Kurdish troops have forced ISIL (al Qaeda in Iraq and the Levant) fighters out of the Mosul Dam on the Tigris River. ISIL seized control of the dam on August 3rd. This is the largest dam in Iraq and because of shoddy construction during the 1980s requires constant maintenance to prevent it from failing. If the dam did come down over half a million Iraqis could die from the flood and subsequent water shortages. The Kurds had been defending the dam since the Iraqi Army ran away in early June. ISIL also seized two nearby Kurdish held towns as they went after the dam. This ISIL advance was not unexpected because the Kurds stretched had themselves thin by trying to replace the Iraqi Army while also building and defending a new fortified border to incorporate Kirkuk and nearby oilfields. The Kurds asked for air support from the United States but did not start receiving it until the 8th. The Americans had already shipped in ammo and light weapons and some additional American trainers and advisors. ISIL hit the Kurds with multiple columns of vehicles carrying armed men. This force included some suicide bombers and there were more ISIL gunmen coming from more directions than the small Kurdish force could handle. After a day or so of holding off ISIL the Kurds were ordered to withdraw and they did that in an orderly fashion on the 3rd. The Kurds organized a counterattack force and moved to regain the lost territory once the U.S. agreed to resume air support. There are still some ISIL gunmen in the vicinity of the dam, as well as some mines and booby-traps the Islamic terrorists set before they left. Kurdish forces are taking care of this... With the U.S. again carrying out air strikes and aerial reconnaissance in Iraq ISIL is looking to Syria for more progress. The majority of veteran ISIL men have experienced American air power and would rather avoid having to deal with it again. This means more new ISIL recruits are seeking to fight in Syria rather than Iraq. Thus there have been major ISIL operations in eastern Syria during the last week. The Sunni tribes of eastern Syria have rebelled against ISIL rule and the Islamic terrorists have responded with mass executions. This has left over 700 Syrian Sunni Arabs dead so far, many of them by beheading. ISIL is doing the same thing in northwest Iraq because ISIL forces are limited and they really only control most of Mosul and the main roads (along with key towns and villages on those roads). Now ISIL is essentially moving off these highways and raiding towns and villages full of infidels (non-Moslems, especially Christians and Yazidis). These raids often involve mass murder, with the survivors fleeing to whatever safety they can find... Iraq complained of illegal use of its air space by foreign aircraft in the north. This is in reference to NATO nations flying in military supplies for the Kurds. The Iraqi government, as part of its months long feud with the Kurds over Kurdish attempts to sell oil pumped out of Kurdish territory has withheld military supplies sent by the United States for the Kurds. The U.S. went by the book with this stuff and had been trying to get the Kurds and the Iraqi government to play nice. This approach was not working. The Kurdish government in the north had corruption problems, but much less so than with the Shia Arab run central government. The lesser degree of corruption in the north meant that the Kurds were able to control (and practically eliminate) terrorist violence (and much crime in general) in their territory. The Kurds were unhappy with the U.S. for treating the Iraqi government with such respect. The Kurds saw the Iraqi Shia politicians as a bunch of thieves who were only marginally better than the Sunni Arab politicians they replaced in 2003. At the least the Shia Arabs did not have such a hostile (and murderous) attitude towards the Kurds as the Sunni Arabs had (and still have, as ISIL is dominated by Iraqi Sunni Arabs). The inability of the Shia Arabs to maintain effective security forces caused the Americans to change procedures and support the Kurds directly. After all, the Kurdish forces were the most effective in Iraq and at this point even the Shia Arabs were willing to concede that. What is going on here is the continuing dispute over how much autonomy the Kurds are officially allowed in the north. As a practical matter the Kurds have been ruling themselves in the north since late 1991 when, with the help of U.S. and British warplanes they managed to keep Iraqi troops out of four provinces in the north. This area long comprised about ten percent of Iraq, or 40,000 square kilometers. Because of recent fighting with ISIL the Kurds now control about 16 percent of Iraq. This area contains nearly nine million people which is 25 percent the Iraqi population and includes a lot of recent refugees. source: http://www.strategypage.com/qnd/iraq/articles/20140819.aspx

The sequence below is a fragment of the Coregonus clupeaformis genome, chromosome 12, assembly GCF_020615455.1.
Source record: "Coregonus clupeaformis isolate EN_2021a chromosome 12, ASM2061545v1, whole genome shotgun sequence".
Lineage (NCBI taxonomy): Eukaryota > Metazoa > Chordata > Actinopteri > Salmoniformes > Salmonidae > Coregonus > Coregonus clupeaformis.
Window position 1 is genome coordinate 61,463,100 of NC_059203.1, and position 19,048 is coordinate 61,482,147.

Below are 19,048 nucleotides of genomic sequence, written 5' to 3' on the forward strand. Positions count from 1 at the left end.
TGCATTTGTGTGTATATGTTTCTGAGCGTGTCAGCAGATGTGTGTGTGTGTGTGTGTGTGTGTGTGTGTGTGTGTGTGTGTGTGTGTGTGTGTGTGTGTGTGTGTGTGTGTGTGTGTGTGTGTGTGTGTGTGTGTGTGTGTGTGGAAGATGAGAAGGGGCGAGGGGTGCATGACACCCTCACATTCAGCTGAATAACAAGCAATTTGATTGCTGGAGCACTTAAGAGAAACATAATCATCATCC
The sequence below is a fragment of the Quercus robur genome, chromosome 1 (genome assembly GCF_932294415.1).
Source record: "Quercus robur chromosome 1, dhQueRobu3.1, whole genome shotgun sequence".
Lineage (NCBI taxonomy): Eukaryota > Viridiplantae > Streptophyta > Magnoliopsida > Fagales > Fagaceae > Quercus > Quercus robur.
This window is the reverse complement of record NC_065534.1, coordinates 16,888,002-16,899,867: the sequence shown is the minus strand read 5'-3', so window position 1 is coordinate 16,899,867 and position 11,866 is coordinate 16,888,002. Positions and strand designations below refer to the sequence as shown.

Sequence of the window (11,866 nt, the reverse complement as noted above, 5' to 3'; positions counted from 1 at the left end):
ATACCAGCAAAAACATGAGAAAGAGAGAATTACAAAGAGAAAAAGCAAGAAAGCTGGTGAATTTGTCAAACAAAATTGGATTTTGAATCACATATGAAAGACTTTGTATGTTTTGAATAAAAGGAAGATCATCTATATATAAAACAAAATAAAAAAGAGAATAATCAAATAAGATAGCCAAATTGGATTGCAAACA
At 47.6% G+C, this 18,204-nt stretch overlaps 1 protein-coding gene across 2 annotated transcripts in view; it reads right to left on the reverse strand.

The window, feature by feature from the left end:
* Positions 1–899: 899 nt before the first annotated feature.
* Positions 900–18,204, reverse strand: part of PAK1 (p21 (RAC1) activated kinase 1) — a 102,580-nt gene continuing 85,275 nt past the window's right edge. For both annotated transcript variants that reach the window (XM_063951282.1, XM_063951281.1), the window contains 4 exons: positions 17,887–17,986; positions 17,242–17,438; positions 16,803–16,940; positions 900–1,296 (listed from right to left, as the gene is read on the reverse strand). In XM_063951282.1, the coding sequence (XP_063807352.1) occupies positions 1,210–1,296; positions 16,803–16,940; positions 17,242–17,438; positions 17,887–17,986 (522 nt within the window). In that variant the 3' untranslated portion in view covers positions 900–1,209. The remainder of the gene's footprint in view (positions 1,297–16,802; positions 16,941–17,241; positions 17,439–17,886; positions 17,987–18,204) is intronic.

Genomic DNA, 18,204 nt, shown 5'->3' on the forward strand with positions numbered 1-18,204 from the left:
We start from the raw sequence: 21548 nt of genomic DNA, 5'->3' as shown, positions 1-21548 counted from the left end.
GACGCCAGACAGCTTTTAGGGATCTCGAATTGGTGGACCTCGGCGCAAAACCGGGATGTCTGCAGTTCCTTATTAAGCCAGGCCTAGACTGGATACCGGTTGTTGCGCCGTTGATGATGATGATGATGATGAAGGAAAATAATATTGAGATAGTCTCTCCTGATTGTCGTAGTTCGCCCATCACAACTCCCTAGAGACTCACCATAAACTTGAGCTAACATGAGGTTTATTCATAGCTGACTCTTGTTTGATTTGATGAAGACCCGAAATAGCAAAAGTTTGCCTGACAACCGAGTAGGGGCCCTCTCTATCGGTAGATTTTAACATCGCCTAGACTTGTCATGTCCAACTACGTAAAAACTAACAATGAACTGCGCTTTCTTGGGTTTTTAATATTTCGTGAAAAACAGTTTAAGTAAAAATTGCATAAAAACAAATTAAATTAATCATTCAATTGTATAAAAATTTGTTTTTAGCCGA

Syrian Kurds battling Islamic State forces are being aided by airstrikes from the United States and its coalition of allies, but the Kurds need much more assistance if they are to remain a viable fighting unit, and they aren’t getting it... That is a deplorable state of affairs, and one that must change if this country is serious about stopping the Islamic State in the Middle East so we don’t have to do it here... One expert said the Syrian Kurds need more troops, food, medicine, ammunition, artillery and other supplies. source: m.cjonline.com/opinion/2014-10-17/editorial-us-must-supply-kurdish-allies